Fuel prices are much in the news lately. As markets around the world react to the appalling actions of Russia in Ukraine, oil prices are rising fast and fuel supply is becoming constrained.

For New Zealanders, that translates to pain at the fuel pump and marina bowser, something the Government has tried to address in the short term by reducing the excise tax on fuel. This will certainly provide some relief, but with war in Ukraine raging and international sanctions on Russia tightening, oil prices look set to keep rising. Any benefits of the lower tax may soon be swallowed by higher international fuel prices.

Higher fuel prices are not good news for boaties, or anyone else for that matter. The economic knock-on effects will be felt by every sector, but it’ll be us – the ordinary citizens of New Zealand – who pay the price.

For the next few months, I suspect some boaties might think more carefully about how often they take their boats out, or how far – which is a shame after enduring two-and-a bit years of pandemicdriven disruption. Many of us were only just getting back into the swing of boating.

Sailing vessels will be less affected of course – the wind is free – but even for the rest of us who love boating, I’m guessing fuel prices would have to really skyrocket to keep us off the water. Anyway, there are many ways to reduce the fuel bill.


Slowing down is one. Just backing off the throttle by a few hundred rpm can save a lot of fuel and every vessel has a sweet spot where speed, fuel burn and distance covered align. Likewise, boating in rough conditions uses more fuel, so avoid it if you can, and don’t overload the vessel – more weight equals more fuel burnt. Another fuel saver is trimming the boat for optimal performance.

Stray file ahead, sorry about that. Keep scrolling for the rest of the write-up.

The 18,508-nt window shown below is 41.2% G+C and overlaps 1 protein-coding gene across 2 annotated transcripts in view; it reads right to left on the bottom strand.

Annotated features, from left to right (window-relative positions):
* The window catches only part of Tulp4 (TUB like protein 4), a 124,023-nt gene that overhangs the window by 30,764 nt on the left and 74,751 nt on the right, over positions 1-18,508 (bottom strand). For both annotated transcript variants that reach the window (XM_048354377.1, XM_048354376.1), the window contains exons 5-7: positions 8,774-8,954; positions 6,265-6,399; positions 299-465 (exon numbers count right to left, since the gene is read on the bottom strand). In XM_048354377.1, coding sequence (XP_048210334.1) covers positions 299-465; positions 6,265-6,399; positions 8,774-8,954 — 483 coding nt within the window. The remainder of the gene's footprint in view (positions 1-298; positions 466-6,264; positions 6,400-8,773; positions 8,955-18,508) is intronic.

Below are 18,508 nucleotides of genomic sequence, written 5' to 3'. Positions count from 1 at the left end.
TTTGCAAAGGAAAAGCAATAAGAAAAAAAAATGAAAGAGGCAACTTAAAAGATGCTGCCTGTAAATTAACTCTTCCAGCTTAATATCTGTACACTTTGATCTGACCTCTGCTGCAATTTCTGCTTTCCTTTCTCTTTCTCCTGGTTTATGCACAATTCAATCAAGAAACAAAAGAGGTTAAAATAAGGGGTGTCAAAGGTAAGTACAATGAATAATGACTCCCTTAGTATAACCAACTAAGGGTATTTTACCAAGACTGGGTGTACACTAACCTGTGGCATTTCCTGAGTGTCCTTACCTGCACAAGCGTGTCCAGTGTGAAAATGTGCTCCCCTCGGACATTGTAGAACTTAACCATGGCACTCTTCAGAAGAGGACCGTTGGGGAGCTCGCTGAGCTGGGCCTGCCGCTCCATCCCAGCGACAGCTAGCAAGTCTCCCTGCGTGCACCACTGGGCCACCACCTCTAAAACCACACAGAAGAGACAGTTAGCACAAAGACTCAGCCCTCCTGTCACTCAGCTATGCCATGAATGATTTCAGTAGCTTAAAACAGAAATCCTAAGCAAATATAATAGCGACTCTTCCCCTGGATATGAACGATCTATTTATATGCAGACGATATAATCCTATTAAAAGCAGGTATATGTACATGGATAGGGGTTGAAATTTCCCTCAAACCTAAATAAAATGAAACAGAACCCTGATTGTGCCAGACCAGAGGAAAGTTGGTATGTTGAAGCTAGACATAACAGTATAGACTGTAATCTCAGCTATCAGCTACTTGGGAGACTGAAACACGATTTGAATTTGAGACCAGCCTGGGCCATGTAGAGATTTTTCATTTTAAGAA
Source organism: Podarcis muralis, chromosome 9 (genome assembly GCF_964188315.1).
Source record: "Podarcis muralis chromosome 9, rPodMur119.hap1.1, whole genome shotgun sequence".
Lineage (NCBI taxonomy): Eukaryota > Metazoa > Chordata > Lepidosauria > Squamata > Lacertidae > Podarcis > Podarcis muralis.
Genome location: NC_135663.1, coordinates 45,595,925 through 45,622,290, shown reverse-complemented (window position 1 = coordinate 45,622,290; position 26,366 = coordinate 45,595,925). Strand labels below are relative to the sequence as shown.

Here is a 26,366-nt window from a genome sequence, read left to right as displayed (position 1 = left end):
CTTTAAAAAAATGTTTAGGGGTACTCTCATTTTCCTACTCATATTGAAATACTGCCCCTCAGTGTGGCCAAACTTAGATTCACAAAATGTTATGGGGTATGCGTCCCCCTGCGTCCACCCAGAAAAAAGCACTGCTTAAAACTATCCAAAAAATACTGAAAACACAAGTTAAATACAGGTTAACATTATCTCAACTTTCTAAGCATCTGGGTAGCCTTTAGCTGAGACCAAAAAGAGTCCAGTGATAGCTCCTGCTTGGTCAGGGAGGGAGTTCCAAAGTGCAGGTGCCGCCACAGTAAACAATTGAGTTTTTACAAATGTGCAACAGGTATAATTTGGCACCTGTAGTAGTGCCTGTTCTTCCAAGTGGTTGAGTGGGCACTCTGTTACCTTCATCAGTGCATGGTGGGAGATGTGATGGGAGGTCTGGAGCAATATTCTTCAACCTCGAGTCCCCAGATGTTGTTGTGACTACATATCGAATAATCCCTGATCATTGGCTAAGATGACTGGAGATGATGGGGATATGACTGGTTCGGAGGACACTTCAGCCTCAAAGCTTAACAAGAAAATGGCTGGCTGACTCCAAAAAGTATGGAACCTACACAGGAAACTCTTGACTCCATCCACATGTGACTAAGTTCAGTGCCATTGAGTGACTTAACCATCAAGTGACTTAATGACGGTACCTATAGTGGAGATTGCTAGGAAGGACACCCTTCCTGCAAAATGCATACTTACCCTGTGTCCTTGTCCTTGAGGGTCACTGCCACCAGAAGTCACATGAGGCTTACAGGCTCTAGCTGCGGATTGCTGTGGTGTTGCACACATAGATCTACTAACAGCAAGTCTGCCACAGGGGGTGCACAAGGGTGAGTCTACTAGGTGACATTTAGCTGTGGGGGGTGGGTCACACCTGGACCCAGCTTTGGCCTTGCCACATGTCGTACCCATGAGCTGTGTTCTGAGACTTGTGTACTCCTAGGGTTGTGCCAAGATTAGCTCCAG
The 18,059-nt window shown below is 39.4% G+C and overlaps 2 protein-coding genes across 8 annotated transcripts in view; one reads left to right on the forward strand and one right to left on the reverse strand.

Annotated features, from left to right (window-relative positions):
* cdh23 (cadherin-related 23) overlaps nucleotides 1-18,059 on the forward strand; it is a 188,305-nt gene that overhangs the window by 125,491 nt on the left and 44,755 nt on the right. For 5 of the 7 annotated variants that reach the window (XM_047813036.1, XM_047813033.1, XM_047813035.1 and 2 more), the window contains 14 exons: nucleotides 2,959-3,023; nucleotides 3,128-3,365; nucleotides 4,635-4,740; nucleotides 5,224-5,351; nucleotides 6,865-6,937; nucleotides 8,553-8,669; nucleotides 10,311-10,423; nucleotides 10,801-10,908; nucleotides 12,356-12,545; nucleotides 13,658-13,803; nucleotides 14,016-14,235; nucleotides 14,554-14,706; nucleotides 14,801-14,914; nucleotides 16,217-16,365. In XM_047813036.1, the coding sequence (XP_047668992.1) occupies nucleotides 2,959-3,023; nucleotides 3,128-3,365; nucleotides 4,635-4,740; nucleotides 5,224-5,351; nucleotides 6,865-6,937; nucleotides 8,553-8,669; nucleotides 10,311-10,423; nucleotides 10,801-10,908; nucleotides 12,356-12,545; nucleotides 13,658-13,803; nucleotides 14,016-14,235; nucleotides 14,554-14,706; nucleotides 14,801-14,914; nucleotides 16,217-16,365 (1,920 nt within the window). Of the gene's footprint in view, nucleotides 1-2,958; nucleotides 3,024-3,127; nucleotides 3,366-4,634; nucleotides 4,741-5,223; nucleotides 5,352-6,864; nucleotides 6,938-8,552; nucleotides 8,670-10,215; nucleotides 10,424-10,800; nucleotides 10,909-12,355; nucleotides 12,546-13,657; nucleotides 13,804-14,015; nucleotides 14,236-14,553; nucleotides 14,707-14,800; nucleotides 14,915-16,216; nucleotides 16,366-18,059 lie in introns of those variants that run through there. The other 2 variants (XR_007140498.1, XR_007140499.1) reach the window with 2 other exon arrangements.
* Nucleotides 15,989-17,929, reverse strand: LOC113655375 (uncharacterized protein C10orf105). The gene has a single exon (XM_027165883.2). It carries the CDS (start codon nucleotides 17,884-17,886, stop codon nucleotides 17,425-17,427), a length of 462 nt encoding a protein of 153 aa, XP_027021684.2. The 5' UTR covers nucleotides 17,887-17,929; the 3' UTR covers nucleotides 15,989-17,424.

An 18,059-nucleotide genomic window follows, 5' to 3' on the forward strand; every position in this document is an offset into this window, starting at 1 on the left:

Amongst the trailer-boating fraternity, sharing the cost of fuel is quite common – everybody onboard contributes, not just the boat owner. It makes a day on the water affordable for all, especially when fuel prices are high.

Perhaps we’ll see more of it?

As I write, there is no sign the glorious, sunny autumn weather is going anywhere fast, though a break in the relentless easterly breezes that buffeted northern parts of the country through summer would be welcome. With shorter days and daylight saving about to end, perhaps the easterlies will relent long enough to enjoy some boating in pleasant conditions before winter sets in!

Autumn is one of my favourite times on the water, especially those calm days when the sun is shining (but not too hot) and the fish are biting. I’ve always got room in my boat for a couple friends willing to pay their share of the petrol!